Thursday, November 11, 2010

Veteran's Day

My father-in-law Harry, an immigrant from Sweden, proudly served in the United States Army during World War II. Harry stepped on a mine in a field outside of St. Lo in France, he was twenty-six years old at the time and he was forced to cut the muscle of his leg loose with his own knife when the medic couldn't bring himself to do what needed to be done. He, along with many other seriously wounded soldiers, unceremoniously received the purple heart while recovering in an Army hospital ward when a soldier came and nonchalantly walked through the ward and threw the medals down on their beds. The Army then trained Dad to earn a living making wallets, but when he returned to the United States, Harry went back into construction working as a dock builder until he retired at the age of sixty-two.

In addition to my father-in-law, I have other family members that served proudly and still serve today. My Dad served in the United States Coast Guard and he was stationed on a weapons supply ship in the South Pacific during WWII. My Uncle Tom served in the Army and was stationed in France during WWII, my Aunt Florence said he never talked about the war, but he went to confession each week after the war and continued to confess 'his sin' in the war but he never felt forgiven. He carried his scars until the day he died at seventy-six years old.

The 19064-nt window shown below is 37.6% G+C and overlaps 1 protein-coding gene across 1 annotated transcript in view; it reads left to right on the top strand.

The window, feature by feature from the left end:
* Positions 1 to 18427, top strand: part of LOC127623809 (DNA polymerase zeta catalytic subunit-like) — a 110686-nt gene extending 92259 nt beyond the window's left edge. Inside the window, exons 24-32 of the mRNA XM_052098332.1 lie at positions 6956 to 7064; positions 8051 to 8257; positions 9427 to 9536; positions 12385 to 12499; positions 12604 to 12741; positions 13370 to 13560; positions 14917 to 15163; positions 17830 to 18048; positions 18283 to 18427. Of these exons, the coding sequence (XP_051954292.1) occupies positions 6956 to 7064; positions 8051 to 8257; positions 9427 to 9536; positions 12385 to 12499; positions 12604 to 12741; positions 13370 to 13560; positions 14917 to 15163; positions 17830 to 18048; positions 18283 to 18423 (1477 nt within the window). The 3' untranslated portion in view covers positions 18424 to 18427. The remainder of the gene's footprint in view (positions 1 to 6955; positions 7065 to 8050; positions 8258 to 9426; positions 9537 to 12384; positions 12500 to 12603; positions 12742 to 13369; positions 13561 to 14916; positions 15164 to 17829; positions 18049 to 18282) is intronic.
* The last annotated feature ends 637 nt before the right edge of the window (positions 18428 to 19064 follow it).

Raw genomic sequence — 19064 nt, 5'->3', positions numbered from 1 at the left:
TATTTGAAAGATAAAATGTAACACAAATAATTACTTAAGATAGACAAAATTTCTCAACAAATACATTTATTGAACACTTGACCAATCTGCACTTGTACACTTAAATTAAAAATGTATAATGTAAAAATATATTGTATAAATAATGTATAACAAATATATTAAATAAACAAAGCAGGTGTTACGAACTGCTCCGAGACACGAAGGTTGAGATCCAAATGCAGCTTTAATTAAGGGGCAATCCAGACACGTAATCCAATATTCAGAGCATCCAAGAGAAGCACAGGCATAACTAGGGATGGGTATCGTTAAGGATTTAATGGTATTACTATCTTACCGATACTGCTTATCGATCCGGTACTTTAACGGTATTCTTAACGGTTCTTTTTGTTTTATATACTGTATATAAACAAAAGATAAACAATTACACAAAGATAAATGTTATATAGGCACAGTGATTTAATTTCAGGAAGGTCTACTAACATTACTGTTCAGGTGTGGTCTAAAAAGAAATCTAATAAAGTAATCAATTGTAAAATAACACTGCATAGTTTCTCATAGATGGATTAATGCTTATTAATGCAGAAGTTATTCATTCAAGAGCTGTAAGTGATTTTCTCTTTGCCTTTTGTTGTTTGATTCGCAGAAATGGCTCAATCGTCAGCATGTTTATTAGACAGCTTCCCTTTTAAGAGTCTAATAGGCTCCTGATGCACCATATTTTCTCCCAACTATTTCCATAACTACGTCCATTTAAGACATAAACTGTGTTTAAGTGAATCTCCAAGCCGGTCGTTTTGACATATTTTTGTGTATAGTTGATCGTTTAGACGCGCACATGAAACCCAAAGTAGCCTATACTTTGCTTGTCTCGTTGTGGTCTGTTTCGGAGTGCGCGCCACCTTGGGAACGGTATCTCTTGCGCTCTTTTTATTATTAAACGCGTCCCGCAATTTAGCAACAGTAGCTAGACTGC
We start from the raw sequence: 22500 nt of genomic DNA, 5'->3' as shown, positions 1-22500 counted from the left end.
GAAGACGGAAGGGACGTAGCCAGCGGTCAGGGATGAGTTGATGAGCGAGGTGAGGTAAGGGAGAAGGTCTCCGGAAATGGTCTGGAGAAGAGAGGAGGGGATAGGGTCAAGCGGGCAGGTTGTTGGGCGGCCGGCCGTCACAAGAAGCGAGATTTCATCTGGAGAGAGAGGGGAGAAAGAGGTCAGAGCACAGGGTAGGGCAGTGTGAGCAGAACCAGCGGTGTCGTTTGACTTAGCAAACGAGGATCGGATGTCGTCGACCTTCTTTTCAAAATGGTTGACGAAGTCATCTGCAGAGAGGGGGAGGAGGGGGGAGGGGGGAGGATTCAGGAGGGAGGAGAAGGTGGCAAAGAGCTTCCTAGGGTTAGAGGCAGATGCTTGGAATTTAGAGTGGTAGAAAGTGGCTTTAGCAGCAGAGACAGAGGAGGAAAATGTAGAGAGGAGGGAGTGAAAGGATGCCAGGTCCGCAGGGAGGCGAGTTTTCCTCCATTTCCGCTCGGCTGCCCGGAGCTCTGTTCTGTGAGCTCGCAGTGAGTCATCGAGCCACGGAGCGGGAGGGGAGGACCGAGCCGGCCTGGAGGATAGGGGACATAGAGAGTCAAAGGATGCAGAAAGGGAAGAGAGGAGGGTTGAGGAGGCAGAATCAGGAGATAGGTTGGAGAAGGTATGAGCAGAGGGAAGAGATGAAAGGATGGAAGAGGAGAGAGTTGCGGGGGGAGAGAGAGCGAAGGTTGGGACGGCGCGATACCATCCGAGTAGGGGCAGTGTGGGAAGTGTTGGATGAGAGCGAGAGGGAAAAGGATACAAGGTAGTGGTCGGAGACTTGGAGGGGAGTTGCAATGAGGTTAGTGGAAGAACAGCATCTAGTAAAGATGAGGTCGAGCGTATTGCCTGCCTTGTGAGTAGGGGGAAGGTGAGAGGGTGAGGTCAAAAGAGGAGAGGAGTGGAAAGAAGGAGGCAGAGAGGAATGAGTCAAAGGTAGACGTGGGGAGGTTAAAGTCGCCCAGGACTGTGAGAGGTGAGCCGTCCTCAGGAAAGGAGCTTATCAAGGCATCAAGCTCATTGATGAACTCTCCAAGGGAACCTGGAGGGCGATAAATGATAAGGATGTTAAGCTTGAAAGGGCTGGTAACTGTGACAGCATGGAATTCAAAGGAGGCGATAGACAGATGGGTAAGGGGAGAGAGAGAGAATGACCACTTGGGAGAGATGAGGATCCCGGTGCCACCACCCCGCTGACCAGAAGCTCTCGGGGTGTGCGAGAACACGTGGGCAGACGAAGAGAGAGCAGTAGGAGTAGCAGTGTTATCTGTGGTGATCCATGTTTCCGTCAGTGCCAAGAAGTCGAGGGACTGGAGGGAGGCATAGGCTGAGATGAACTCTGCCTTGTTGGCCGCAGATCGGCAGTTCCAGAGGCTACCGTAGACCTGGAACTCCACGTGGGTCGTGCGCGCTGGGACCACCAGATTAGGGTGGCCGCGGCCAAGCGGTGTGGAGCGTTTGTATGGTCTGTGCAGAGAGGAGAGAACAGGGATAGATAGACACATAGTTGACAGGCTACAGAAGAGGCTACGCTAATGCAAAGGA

My brother Tommy joined the Marines, we were lucky in that he was stationed here in the States. My brother John joined the Army, he was not so lucky, he did a tour in Viet Nam. Our nephew Thomas now serves in the Navy and was stationed on the USS Halsey which was deployed to the Persian Gulf, he's now stationed in South Carolina. Our nephew Adam was in the Marine Reserves and did a tour in Iraq, and his brother Mikael is now serving in the Marine Reserves and he also did a tour in Iraq. This summer Mikael was sent to Africa to train for Afghanistan. No word yet on when he will be deployed. Please keep him in your prayers.

I think one of the biggest blights on 'my generation' is the way we treated our Viet Nam Veterans. It's one thing to protest a war, but to protest the boys in uniform (and yes, most of them were 'boys') who did not have the luxury of deciding whether to go to war or not, to protest those boys, to spit on them, to call them 'baby-killers', to ridicule those boys was in my opinion cruel to say the least. Boys all but destroyed by war and then further decimated by their fellow Americans. Shame on us. Shame on us.

I am in awe when I think of the sacrifices that have been made for us to enjoy the freedom we have.
I am in awe of our military and I am in awe of their families who also sacrifice so much. It is mind-boggling to think of all the lives lost, all the bodies that have been maimed, all the souls that have been damaged, and the heartbreak left in the wake of wars. And yet the cycle of war continues, and good men and good women continue to answer the call to duty, and good men and good women continue to sacrifice.